In the second class, Ben Sota, the founder of the Zany Umbrella Circus, talked about his passion for circus and how his presentations in other countries have generated thoughts about freedom in his audience.

Bec Young, a printmaker and fiber artist, talked to us in the third class. In addition to doing volunteer work in her community her prints deal with activist themes. Quoting from her artist statement: “…seek to give voice to stories that remain unheard with work that is beautiful and powerful.”

Amanda Gross, who inspired my poetry, showed us her beautiful work and talked to us about her huge community organizing project called knit the bridge, which brought people together from all over Pittsburgh. This last class tied together all of the ideas about making meaningful, beautiful art and banished the despair I felt in the Sandbox.

Beach walking

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Time does not behave as usual here; it expands to encompass many events then passes slowly. We arrived with clear skies and sunshine on Monday afternoon and again on Tuesday. Yesterday and today we have had rain, a gray lake and lots of waves. I love to walk along the beach occasionally picking up pieces of driftwood and photographing masses of detritus left by the waves. Years ago, while I was going to art school, I photographed alewives along a beach in Indiana. The fish were larger than what I photographed this week, alewives in Wisconsin. Perhaps I’ll make a book of dead fish.

The rain stopped long enough yesterday for us to visit a wonderful garden and go to a play in the evening, Our theme this year has been serendipity, or as Jan says, “serene deputy” and the rain didn’t begin again until we got into our cars to return home.

The garden is on the lake

The garden is on the lake

We actually get work done in between eating and walking and visiting. I am still working on French knots for my book cover. Jan and Sandy are both working on books. Anna, a newcomer to our group, has been the most prolific, with wonderful cards and a quilt top. When the rain stops I’ll go back to the beach for more pictures of dead fish.

Wednesday, Thursday


Met Phyllis at a bus stop and we took a very long ride to the Cloisters. I wasn’t sure I wanted to go, I hated the bus ride and I thought I had seen all the renaissance religious art I ever wanted to see, but– amazing–I found inspiration for my next book. Those heads sitting on the altarpiece spoke directly to me. More about this, probably not until October.

We returned from the Cloisters on the subway; a much quicker trip. I walked around to some bead shops, returned to the apartment for a nap then met C for dinner. I am thoroughly enjoying visiting with all my friends.

Excitement about the new book kept me from falling asleep. Usually I get so tired from all the walking I fall asleep immediately. I am almost ready to go home sooner so I could go to work. Today I’ll go looking for more images.

Thursday was another long visit; this time with Laura. I haven’t seen her for several years. We had lots of catching up to do.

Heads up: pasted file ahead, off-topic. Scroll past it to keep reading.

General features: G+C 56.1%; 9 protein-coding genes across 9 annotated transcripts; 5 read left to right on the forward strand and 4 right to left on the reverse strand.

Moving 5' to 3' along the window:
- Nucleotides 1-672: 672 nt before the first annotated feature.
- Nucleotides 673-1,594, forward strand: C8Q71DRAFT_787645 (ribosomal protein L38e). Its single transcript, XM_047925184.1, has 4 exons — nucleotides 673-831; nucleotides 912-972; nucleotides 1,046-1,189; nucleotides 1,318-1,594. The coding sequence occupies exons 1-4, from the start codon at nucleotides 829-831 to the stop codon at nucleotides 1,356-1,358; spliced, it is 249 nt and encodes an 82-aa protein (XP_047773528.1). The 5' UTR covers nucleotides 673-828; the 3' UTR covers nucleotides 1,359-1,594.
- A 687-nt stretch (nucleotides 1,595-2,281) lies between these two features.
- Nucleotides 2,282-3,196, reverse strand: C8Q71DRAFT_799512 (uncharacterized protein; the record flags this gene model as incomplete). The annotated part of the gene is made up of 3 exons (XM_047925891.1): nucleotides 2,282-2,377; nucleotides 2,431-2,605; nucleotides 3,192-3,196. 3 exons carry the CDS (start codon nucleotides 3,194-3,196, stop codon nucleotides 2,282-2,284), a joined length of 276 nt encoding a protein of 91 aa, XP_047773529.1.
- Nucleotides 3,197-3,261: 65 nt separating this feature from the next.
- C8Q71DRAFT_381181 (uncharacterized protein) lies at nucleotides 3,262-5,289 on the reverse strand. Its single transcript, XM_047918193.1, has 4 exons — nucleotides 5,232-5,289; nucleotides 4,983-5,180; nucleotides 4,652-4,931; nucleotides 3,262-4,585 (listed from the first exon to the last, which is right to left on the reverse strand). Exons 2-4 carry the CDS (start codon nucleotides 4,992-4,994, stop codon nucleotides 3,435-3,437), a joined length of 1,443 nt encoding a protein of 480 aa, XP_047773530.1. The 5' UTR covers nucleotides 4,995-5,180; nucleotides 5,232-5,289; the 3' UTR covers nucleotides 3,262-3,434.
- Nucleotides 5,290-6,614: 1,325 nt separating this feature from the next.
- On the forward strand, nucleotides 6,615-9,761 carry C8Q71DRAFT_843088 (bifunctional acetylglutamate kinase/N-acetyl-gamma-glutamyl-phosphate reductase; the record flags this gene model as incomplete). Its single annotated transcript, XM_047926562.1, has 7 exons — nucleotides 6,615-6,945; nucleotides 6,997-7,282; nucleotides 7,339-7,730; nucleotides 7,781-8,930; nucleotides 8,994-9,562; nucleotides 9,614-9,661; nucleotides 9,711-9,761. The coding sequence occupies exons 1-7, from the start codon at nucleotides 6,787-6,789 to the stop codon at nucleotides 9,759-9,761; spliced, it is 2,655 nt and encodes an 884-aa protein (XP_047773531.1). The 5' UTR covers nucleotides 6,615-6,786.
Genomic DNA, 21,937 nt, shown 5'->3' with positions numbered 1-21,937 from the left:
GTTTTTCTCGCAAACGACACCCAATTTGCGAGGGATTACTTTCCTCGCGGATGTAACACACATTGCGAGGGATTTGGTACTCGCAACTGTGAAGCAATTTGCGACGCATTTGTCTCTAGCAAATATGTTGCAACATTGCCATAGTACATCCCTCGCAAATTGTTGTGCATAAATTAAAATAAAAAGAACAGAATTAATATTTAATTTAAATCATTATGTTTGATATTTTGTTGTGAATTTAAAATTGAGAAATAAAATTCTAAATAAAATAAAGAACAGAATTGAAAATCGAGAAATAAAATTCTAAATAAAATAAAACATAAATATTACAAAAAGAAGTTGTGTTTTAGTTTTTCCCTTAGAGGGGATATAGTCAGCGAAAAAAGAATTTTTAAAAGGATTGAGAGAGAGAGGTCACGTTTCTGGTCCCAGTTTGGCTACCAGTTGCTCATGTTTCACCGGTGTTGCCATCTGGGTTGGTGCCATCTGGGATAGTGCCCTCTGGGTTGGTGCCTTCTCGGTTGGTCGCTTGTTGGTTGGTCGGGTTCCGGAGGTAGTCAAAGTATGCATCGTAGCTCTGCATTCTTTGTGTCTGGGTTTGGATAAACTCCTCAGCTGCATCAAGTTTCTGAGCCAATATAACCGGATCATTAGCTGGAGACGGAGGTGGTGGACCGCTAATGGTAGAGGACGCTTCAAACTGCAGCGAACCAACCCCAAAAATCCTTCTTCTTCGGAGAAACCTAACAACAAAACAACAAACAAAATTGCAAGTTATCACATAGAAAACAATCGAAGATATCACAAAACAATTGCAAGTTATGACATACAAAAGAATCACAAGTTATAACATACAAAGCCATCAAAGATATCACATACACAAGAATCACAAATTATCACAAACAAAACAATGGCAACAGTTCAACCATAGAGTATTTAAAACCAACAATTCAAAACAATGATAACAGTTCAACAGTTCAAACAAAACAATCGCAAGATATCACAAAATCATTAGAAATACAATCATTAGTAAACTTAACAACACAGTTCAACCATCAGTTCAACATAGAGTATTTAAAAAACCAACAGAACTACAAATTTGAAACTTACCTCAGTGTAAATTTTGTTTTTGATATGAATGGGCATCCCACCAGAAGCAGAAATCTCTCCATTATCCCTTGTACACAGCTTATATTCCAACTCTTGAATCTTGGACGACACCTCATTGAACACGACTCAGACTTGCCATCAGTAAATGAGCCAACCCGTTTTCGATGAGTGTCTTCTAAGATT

Trying to catch up

Looking at the rain and at the apartments across the street

\ Looking at the rain and at the apartments across the street

Another sunny, pleasant day on Sunday. I went to the 3rd Avenue street fair, which gave me a major disappointment. One reason I loved the street fairs, besides being able to walk in the middle of the street, was food, particularly “Mozzarepa.” This is a made up, probably copywritten name, for an Americanized, non-authentic, Latin American street food–a circle of corn bread (the kind you get in American restaurants), split in half horizontally and filled with yellow mozzarella (not the fresh kind), and grilled on both sides until the read was browned and the cheese melted.

I’ve been eating this high calorie, high cholesterol for years, at least once every summer. I went to the street fair looking for my Mozzarepa fix, and found a new and different arepa with mozzarella, claiming to be made with real corn. I bought one; it was certainly as advertised and probably more authentic, but not what I wanted. I guess I have to forget Mozzarepa.

Met Jean for dinner and had a lovely visit. This is why I come back to NYC year after year.

Another lovely day Monday: brunch and an all afternoon visit with Mary, dinner with Phyllis. Lots of rain on Tuesday morning. I stayed here until the sun came out, then went to see the other two parts of the exhibit about Al Mutanabi. First stop was Poet’s House in Battery Park City at the bottom of Manhattan, then took the subway up to 114th St. to the library at Columbia University. These exhibits have given me lots to think about, in particular integrating content and structure, and I really enjoyed seeing all the books. After a quick sandwich I went further north to Riverdale to Evy’s apartment where my Teaneck friends gathered for a stitch and bitch.

Photomerge (Adobe Photoshop)

The blog has slowly been changing into a book. I got to March 27 and found five small images and the following: “The first sight of the park is jaw dropping. When I get back to my other computer I’ll try to put together the photos above to show the entire first view.” In the past I’ve done these merges manually. This time I decided to let Photoshop do it for me. To say I am excited by the result is an understatement. I can’t wait to find the next set of images I shot with a merge in mind.


Suizenji at Kumamoto

Suizenji at Kumamoto

Information about making a merge can be found in the tutorial section of Photoshop help under “Reshaping and Transforming”.